This is a burning question for any interested aviator. Nonetheless, it is an almost impossible question to answer because ILAS encompasses an extremely wide range of aircraft. Basically, more sophisticated aircraft and kits with a higher level of completion at the point of purchase (the legal limit is 49% complete) will cost more. The condition of used permit aircraft can vary from 'nearly new' to 'almost unsaveable' and their market price varies accordingly. The very freedom to decide on the fit-out of our aircraft, which we cherish so much, means that the cost of this fit-out varies enormously (for instance, a brand new engine costs about €20,000 more than some good mid-life used engines)
No form of aviation is 'cheap' relative to other forms of leisure activity. What can be said for certain is that
permit aviation is way cheaper than the equivalent CofA flying.
While the low price of a twin engined Cessna or Piper from the late 60s may amaze you, what will be even more amazing will be the swingeing cost of keeping the thing going, especially the amazing cost of any part or the professional mechanic's fee to fit it and sign the log book.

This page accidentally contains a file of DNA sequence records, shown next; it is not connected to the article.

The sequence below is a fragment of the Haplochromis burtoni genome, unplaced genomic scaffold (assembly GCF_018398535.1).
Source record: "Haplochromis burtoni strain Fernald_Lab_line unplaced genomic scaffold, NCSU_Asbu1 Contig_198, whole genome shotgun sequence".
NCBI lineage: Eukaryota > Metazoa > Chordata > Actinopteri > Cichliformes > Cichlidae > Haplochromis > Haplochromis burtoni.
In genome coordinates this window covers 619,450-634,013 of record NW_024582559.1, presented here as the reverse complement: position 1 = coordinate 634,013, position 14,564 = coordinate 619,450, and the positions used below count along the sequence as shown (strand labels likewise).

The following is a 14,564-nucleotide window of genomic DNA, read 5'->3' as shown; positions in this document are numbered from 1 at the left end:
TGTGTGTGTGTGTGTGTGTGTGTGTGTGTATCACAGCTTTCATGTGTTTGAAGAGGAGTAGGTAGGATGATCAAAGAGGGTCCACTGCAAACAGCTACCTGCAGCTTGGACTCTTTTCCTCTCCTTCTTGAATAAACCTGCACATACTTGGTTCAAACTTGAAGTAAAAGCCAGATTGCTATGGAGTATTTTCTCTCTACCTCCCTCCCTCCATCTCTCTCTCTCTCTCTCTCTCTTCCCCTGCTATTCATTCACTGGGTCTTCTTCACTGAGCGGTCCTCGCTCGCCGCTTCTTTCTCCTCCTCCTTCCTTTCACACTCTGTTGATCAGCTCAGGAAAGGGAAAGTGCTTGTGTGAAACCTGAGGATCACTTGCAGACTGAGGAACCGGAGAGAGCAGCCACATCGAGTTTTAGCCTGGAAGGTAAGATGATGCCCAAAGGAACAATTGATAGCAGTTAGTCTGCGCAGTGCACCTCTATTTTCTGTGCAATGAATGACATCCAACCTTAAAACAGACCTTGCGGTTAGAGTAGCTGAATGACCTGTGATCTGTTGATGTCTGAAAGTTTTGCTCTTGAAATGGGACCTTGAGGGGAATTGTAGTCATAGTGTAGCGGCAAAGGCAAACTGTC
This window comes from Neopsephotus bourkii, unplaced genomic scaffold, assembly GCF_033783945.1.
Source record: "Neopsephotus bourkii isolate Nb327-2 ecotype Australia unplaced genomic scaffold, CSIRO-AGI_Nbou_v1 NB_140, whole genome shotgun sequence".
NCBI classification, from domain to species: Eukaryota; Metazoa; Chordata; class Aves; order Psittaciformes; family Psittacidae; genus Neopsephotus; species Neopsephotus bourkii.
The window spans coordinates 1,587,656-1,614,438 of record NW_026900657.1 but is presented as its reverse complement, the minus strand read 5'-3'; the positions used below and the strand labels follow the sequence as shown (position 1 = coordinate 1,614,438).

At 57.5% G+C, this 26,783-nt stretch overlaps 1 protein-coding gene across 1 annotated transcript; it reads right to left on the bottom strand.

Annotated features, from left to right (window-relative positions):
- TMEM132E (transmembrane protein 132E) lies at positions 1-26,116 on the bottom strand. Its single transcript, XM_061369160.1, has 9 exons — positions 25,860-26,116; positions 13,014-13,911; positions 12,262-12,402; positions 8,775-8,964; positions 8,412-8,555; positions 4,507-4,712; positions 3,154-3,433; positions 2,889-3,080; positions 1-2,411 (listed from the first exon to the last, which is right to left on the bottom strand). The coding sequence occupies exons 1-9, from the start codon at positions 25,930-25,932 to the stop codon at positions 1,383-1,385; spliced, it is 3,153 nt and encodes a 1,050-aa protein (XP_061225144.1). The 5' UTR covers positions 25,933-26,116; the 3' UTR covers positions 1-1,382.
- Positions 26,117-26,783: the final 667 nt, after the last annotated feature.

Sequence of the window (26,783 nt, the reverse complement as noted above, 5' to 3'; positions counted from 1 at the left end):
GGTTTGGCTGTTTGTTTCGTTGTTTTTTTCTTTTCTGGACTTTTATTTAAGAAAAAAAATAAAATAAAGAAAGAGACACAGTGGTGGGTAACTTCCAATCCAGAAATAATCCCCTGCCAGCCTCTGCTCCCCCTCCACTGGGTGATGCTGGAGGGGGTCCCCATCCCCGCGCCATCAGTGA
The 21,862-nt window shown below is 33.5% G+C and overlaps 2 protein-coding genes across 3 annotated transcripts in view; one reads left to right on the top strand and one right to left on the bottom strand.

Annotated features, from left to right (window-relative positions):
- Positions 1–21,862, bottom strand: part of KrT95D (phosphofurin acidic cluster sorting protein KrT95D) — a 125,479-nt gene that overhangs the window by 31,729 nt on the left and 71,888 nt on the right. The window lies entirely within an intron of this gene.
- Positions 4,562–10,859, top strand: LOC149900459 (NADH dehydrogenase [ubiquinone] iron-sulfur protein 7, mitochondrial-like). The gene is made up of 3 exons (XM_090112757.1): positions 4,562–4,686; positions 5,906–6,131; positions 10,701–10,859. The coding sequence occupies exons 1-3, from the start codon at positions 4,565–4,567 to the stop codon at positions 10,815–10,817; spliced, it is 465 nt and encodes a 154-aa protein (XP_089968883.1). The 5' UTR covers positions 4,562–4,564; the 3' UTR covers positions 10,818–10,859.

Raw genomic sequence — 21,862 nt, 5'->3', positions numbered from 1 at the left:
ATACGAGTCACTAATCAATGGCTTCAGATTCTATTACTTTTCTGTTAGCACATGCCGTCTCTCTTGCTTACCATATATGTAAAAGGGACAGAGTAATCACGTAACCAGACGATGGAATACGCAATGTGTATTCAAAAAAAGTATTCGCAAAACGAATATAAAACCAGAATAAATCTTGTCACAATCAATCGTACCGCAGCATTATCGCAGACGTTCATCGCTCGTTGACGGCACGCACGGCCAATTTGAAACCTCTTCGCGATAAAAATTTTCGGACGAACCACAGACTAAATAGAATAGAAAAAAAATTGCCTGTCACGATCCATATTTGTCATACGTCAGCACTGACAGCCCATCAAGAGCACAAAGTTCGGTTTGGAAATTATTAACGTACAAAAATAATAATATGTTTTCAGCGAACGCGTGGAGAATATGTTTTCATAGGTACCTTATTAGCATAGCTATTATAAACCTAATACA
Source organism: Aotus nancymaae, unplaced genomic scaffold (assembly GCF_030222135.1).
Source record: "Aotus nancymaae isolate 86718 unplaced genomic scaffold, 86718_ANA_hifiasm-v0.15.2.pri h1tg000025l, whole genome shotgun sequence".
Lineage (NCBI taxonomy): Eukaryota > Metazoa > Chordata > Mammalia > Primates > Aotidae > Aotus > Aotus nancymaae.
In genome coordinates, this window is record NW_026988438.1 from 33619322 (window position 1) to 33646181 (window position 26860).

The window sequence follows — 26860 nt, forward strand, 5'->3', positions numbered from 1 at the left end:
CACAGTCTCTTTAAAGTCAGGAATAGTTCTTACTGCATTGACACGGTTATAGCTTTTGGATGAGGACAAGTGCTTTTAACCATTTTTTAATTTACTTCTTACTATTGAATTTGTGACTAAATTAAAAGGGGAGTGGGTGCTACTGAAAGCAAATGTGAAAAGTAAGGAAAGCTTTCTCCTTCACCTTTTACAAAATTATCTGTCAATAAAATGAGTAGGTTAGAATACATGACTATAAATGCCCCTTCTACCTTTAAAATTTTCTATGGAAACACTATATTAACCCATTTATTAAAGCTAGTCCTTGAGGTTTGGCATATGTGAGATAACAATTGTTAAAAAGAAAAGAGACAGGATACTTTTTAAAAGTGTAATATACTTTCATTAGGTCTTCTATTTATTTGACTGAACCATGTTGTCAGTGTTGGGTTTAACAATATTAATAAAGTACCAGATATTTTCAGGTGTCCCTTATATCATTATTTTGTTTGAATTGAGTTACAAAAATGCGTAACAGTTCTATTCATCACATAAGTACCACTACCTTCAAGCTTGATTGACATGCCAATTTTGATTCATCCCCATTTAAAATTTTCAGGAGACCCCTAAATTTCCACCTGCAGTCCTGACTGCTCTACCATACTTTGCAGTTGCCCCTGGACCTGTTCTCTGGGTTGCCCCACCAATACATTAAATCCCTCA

Regardless of everything else on this page, there are very active permit flyers who spend less
on their hobby than followers of international soccer or club golfers.
Here are the major costs at the date of the latest update noted above, of some popular permit aircraft types and their ongoing operation. These are rock-bottom costs that you will do very well indeed to achieve. They assume the bare necessities. Any extravagance above the bare minimum is your choice:
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Vans RV-6, 7 or 9 (nose wheel A models are the same). Used engine. DIY painted
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Typical Maintenance Cost